Professor Passionfruit Illustration
Table of Contents

A common message you hear from the digital marketing industry is that SEO (search engine optimization) is a long term strategy and requires at least 6 months to deliver results.

While it’s true that SEO takes time to ramp up, it doesn’t mean that the first conversions you generate from SEO will be after 6 months. In fact there are numerous ways you can approach SEO in your marketing strategy with a view to generating some converting traffic in the short-term, while also building towards long-term SEO success.

There's a lot of noise in and around SEO - whether that's link building, technical SEO, keyword research, on page seo, SEM (search engine marketing) search engines, Google Analytics, Google Search Console, meta tags, content marketing, and more (the list is endless!) - but this article is intended to cut through the jargon of online marketing and provide three actionable tactics to bring in sales or leads from a SEO strategy inside a six month timeframe.

1. Start from the bottom of the long-tail

Long-tail keywords are search terms that tend to be longer, more specific and have lower search volume than the major ‘head’ search terms in an industry. For example, “chicken soup” is a head term with 22,200 searches a month and “how to make spicy chicken soup” is a long-tail term with 10 searches.

Google Keyword Planner

While it will likely take you many years to rank first place in Google search results for “chicken soup” you might be able to rank first for “how to make spicy chicken soup” if you’re prepared to write specific content for that very limited audience.

To make the economics of this strategy work better, you could also ensure that you’re hitting adjacent long-tail terms such as “Chinese spicy chicken soup” and “spicy chicken soup ingredients” when relevant and possible.

Google Keyword Planner

Combining these long-tail keywords together may mean that by writing one article, you can reach an acceptably-sized, under-competed audience in the short term.

2. Be the first to a new topic

If you’re a new entrant into an industry then you’ll naturally find it difficult to rank for the high-volume terms in your industry, even with a top SEO consultant on board. Your competitors will have spent a lot of time and money getting to those top spots, so the competition is fierce.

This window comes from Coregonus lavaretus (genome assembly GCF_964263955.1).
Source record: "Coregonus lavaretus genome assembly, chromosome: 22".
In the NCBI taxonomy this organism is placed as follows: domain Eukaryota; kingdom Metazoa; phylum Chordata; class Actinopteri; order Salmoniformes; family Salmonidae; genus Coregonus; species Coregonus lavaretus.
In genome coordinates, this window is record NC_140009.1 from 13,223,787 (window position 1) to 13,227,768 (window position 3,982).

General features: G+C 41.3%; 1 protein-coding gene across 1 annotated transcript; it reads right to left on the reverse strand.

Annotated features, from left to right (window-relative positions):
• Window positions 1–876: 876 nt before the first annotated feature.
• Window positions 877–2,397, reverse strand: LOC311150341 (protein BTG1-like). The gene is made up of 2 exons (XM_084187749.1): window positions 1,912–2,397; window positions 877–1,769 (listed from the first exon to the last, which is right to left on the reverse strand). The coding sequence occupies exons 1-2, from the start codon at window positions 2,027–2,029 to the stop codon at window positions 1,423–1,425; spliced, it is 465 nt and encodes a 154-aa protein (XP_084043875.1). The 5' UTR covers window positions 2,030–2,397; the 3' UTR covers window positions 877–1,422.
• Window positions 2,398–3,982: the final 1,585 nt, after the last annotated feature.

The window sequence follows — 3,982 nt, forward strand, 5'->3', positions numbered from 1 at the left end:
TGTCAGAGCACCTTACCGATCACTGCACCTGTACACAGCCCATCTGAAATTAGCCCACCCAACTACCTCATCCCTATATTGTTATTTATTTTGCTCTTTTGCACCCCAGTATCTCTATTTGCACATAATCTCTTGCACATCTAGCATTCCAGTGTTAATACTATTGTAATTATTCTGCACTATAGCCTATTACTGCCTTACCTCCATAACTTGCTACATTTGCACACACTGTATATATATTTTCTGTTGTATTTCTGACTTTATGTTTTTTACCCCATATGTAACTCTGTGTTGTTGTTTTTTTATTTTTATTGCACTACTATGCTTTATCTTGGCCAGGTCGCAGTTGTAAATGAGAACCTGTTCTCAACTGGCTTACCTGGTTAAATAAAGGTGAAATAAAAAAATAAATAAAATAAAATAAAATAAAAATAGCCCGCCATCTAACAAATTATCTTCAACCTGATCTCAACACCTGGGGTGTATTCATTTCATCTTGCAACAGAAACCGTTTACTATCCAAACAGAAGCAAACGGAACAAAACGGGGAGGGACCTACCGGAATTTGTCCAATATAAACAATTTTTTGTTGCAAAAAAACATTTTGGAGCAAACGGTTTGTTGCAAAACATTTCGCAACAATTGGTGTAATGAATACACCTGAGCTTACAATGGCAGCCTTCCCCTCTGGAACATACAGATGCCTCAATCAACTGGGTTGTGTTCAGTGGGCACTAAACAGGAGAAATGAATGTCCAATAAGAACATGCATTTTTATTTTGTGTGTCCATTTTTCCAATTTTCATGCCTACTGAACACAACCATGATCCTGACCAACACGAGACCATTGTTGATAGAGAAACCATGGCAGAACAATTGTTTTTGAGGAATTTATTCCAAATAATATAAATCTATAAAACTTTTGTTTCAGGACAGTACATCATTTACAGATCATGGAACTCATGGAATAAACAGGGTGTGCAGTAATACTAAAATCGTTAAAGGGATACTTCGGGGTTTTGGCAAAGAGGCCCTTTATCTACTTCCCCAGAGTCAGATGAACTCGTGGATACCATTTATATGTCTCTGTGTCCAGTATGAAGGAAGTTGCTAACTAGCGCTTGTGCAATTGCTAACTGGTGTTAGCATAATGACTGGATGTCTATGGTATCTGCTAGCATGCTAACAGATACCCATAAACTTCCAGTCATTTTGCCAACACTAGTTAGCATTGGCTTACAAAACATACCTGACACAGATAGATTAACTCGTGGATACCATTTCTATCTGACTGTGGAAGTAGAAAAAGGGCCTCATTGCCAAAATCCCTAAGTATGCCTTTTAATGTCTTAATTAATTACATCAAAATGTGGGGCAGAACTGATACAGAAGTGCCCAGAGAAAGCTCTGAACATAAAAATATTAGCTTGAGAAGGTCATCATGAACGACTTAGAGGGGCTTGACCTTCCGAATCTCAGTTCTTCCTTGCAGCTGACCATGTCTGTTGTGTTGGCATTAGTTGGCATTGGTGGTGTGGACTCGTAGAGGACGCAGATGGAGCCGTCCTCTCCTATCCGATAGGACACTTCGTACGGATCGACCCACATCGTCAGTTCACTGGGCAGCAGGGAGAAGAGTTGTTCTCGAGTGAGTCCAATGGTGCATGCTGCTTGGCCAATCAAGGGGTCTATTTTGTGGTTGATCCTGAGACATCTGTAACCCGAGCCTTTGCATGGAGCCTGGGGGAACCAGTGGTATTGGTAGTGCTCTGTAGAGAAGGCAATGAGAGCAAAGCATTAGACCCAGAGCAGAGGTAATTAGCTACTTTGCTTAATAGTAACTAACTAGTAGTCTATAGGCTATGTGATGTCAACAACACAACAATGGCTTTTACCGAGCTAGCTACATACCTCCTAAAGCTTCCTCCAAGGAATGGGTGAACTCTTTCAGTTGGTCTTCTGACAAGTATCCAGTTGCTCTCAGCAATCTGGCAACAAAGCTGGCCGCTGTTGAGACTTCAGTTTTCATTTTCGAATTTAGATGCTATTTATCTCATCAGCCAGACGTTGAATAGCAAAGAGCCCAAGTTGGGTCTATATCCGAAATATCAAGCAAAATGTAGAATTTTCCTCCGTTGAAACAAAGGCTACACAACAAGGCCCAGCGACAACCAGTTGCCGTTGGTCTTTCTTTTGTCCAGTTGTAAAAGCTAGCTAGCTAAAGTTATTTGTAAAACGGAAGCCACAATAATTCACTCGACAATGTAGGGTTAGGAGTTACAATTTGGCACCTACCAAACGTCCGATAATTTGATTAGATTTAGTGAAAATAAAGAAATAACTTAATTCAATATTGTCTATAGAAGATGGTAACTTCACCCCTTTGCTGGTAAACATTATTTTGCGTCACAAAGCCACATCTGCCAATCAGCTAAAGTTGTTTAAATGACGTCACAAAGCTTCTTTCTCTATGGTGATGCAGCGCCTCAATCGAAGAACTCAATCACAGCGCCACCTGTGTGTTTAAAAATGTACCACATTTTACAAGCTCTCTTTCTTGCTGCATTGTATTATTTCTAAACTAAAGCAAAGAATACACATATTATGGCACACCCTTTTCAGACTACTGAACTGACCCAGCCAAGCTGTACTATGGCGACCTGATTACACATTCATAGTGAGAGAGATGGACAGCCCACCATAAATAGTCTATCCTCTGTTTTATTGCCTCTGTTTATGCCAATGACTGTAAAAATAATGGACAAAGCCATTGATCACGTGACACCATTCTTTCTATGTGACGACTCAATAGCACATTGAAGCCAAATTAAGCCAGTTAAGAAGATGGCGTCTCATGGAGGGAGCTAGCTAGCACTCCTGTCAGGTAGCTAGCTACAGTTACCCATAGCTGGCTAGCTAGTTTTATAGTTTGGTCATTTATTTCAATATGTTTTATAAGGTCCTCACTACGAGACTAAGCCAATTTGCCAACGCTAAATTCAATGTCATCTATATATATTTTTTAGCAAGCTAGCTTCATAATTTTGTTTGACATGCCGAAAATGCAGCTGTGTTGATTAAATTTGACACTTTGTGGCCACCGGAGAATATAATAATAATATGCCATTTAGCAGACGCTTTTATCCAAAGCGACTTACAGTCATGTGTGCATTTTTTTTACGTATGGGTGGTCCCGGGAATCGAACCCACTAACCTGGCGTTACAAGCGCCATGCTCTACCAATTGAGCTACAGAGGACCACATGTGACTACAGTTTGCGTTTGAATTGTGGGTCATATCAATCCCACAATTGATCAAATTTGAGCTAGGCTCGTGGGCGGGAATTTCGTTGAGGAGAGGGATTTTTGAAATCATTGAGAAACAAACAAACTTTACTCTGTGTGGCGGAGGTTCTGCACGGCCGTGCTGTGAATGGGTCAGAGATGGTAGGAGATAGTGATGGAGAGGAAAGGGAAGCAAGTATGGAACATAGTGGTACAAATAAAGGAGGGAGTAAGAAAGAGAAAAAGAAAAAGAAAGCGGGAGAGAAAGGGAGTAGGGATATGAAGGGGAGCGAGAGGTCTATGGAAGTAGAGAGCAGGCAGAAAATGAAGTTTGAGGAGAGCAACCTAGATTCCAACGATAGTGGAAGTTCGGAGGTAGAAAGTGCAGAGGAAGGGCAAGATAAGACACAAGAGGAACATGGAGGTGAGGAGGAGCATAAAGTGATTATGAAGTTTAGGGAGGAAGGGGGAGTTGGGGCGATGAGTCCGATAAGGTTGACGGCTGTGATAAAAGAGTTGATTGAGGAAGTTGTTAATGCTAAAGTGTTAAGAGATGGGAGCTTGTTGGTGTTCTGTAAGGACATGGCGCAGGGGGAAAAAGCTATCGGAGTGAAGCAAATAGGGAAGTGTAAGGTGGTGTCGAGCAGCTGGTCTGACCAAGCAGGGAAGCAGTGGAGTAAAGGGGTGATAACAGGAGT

Indeed, the average page age of a top-ranking Google (yes, we know other major search engines are available!) result is 940 days. This shows that even when search terms are viewed on average, the top ranking pages are typically from relatively mature companies (ie at least 3 years old).

https://ahrefs.com/blog/how-long-does-it-take-to-rank/*

However, when a new topic enters the industry the playing field is much more even. Of course your competitors’ on-site SEO and domain authorities will give them an advantage, but the potential for quality content to win the ranking is much higher.

New topics may enter your industry when, for example, a new regulation is announced, or a new operating system launches.

To give a specific example of this in a marketing strategy, Forward Partners-backed startup EmpowerRD ranks in the midrange for many terms in the UK government funding field, but for “CBILS”, the COVID business funding package, they are first. That’s unsurprising given that CBILS was announced after they were founded, and so they could compete for the term on relatively equal terms as soon as the policy was announced.

3. Use the Difficulty and Priority metrics in Moz to find market gaps

After establishing your list of target keywords, be sure to run that list through Moz Pro.

In Moz Pro you can check the “Difficulty” and “Priority” of your various keywords. Difficulty relates to the competition for the keyword. Priority calculates the value of targeting the keyword as a factor of potential traffic and difficulty achieving top spots.

You might find when looking at these metrics that some "head terms'' are worth targeting in the short term.  This could be simply because the market has not yet perfectly allocated resources, or that due to your product niche there are some search terms which are uniquely relevant and profitable for you.

Top Tip: If you’re not a paid Moz Pro user already, or your SEO specialist doesn't have access, you can sign up for a month’s trial to make use of this feature before you decide on your content plan. A lot of SEO tools and SEO services offer this sort of free trial too.

By Duncan Coleman

Written by
Professor Passionfruit Illustration